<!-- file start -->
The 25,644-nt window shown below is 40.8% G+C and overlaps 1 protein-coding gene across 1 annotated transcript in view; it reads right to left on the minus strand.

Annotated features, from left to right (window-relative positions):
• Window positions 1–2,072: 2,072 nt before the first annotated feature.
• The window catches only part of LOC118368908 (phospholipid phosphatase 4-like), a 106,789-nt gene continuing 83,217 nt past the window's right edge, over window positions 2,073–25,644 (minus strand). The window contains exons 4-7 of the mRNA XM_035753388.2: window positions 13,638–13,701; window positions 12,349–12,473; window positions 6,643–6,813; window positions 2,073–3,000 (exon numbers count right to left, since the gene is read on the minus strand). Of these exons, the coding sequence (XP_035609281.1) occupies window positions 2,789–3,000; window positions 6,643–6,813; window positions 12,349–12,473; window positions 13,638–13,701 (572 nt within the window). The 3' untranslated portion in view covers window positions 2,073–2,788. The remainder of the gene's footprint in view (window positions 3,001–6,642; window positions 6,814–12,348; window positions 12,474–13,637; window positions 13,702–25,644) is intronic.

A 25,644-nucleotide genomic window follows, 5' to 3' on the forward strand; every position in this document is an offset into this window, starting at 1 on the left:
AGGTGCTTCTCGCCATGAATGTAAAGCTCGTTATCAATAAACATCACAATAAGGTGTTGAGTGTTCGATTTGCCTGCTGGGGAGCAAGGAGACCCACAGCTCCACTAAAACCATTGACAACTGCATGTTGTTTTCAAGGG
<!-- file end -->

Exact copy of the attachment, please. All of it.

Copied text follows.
The 25,644-nt window shown below is 40.8% G+C and overlaps 1 protein-coding gene across 1 annotated transcript in view; it reads right to left on the minus strand.

Annotated features, from left to right (window-relative positions):
• Window positions 1–2,072: 2,072 nt before the first annotated feature.
• The window catches only part of LOC118368908 (phospholipid phosphatase 4-like), a 106,789-nt gene continuing 83,217 nt past the window's right edge, over window positions 2,073–25,644 (minus strand). The window contains exons 4-7 of the mRNA XM_035753388.2: window positions 13,638–13,701; window positions 12,349–12,473; window positions 6,643–6,813; window positions 2,073–3,000 (exon numbers count right to left, since the gene is read on the minus strand). Of these exons, the coding sequence (XP_035609281.1) occupies window positions 2,789–3,000; window positions 6,643–6,813; window positions 12,349–12,473; window positions 13,638–13,701 (572 nt within the window). The 3' untranslated portion in view covers window positions 2,073–2,788. The remainder of the gene's footprint in view (window positions 3,001–6,642; window positions 6,814–12,348; window positions 12,474–13,637; window positions 13,702–25,644) is intronic.

A 25,644-nucleotide genomic window follows, 5' to 3' on the forward strand; every position in this document is an offset into this window, starting at 1 on the left:
AGGTGCTTCTCGCCATGAATGTAAAGCTCGTTATCAATAAACATCACAATAAGGTGTTGAGTGTTCGATTTGCCTGCTGGGGAGCAAGGAGACCCACAGCTCCACTAAAACCATTGACAACTGCATGTTGTTTTCAAGGG